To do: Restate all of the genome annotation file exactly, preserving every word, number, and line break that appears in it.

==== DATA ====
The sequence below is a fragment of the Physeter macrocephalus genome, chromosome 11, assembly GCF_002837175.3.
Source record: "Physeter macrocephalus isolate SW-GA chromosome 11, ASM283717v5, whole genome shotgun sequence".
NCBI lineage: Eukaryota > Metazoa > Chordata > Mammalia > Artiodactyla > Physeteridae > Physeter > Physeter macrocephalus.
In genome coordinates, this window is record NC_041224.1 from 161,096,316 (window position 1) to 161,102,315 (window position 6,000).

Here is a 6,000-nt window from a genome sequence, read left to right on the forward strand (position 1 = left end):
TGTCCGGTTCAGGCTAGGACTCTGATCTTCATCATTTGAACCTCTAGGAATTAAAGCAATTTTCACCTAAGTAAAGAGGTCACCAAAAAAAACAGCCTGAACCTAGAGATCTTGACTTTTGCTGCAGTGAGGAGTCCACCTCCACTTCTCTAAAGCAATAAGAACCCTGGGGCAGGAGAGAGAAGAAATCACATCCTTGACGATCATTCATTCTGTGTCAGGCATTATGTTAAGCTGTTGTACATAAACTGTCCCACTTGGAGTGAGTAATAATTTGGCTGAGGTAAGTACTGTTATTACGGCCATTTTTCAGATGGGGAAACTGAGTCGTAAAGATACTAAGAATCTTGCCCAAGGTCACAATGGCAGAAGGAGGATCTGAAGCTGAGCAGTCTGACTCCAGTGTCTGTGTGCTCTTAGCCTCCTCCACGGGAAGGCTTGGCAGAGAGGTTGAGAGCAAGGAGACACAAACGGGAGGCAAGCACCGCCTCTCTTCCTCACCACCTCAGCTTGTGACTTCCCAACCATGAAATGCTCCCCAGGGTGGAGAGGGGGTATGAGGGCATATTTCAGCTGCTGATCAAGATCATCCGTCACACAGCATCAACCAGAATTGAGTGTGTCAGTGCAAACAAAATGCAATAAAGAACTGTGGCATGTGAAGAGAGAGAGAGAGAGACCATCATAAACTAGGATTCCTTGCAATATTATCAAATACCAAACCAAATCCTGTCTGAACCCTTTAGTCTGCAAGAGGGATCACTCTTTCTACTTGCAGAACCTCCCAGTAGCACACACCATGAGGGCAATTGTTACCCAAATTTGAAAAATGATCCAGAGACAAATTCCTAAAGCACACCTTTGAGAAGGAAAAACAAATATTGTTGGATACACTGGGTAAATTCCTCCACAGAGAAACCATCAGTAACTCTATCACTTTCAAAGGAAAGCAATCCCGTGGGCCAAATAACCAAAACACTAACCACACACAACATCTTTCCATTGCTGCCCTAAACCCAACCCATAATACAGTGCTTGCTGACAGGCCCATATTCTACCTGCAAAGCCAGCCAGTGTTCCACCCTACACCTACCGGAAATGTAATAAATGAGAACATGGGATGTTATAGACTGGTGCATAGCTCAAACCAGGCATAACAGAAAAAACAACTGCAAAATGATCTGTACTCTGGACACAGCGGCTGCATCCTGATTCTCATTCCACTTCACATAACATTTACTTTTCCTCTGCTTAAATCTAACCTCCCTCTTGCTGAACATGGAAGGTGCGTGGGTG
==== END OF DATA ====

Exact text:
The sequence below is a fragment of the Physeter macrocephalus genome, chromosome 11, assembly GCF_002837175.3.
Source record: "Physeter macrocephalus isolate SW-GA chromosome 11, ASM283717v5, whole genome shotgun sequence".
NCBI lineage: Eukaryota > Metazoa > Chordata > Mammalia > Artiodactyla > Physeteridae > Physeter > Physeter macrocephalus.
In genome coordinates, this window is record NC_041224.1 from 161,096,316 (window position 1) to 161,102,315 (window position 6,000).

Here is a 6,000-nt window from a genome sequence, read left to right on the forward strand (position 1 = left end):
TGTCCGGTTCAGGCTAGGACTCTGATCTTCATCATTTGAACCTCTAGGAATTAAAGCAATTTTCACCTAAGTAAAGAGGTCACCAAAAAAAACAGCCTGAACCTAGAGATCTTGACTTTTGCTGCAGTGAGGAGTCCACCTCCACTTCTCTAAAGCAATAAGAACCCTGGGGCAGGAGAGAGAAGAAATCACATCCTTGACGATCATTCATTCTGTGTCAGGCATTATGTTAAGCTGTTGTACATAAACTGTCCCACTTGGAGTGAGTAATAATTTGGCTGAGGTAAGTACTGTTATTACGGCCATTTTTCAGATGGGGAAACTGAGTCGTAAAGATACTAAGAATCTTGCCCAAGGTCACAATGGCAGAAGGAGGATCTGAAGCTGAGCAGTCTGACTCCAGTGTCTGTGTGCTCTTAGCCTCCTCCACGGGAAGGCTTGGCAGAGAGGTTGAGAGCAAGGAGACACAAACGGGAGGCAAGCACCGCCTCTCTTCCTCACCACCTCAGCTTGTGACTTCCCAACCATGAAATGCTCCCCAGGGTGGAGAGGGGGTATGAGGGCATATTTCAGCTGCTGATCAAGATCATCCGTCACACAGCATCAACCAGAATTGAGTGTGTCAGTGCAAACAAAATGCAATAAAGAACTGTGGCATGTGAAGAGAGAGAGAGAGAGACCATCATAAACTAGGATTCCTTGCAATATTATCAAATACCAAACCAAATCCTGTCTGAACCCTTTAGTCTGCAAGAGGGATCACTCTTTCTACTTGCAGAACCTCCCAGTAGCACACACCATGAGGGCAATTGTTACCCAAATTTGAAAAATGATCCAGAGACAAATTCCTAAAGCACACCTTTGAGAAGGAAAAACAAATATTGTTGGATACACTGGGTAAATTCCTCCACAGAGAAACCATCAGTAACTCTATCACTTTCAAAGGAAAGCAATCCCGTGGGCCAAATAACCAAAACACTAACCACACACAACATCTTTCCATTGCTGCCCTAAACCCAACCCATAATACAGTGCTTGCTGACAGGCCCATATTCTACCTGCAAAGCCAGCCAGTGTTCCACCCTACACCTACCGGAAATGTAATAAATGAGAACATGGGATGTTATAGACTGGTGCATAGCTCAAACCAGGCATAACAGAAAAAACAACTGCAAAATGATCTGTACTCTGGACACAGCGGCTGCATCCTGATTCTCATTCCACTTCACATAACATTTACTTTTCCTCTGCTTAAATCTAACCTCCCTCTTGCTGAACATGGAAGGTGCGTGGGTG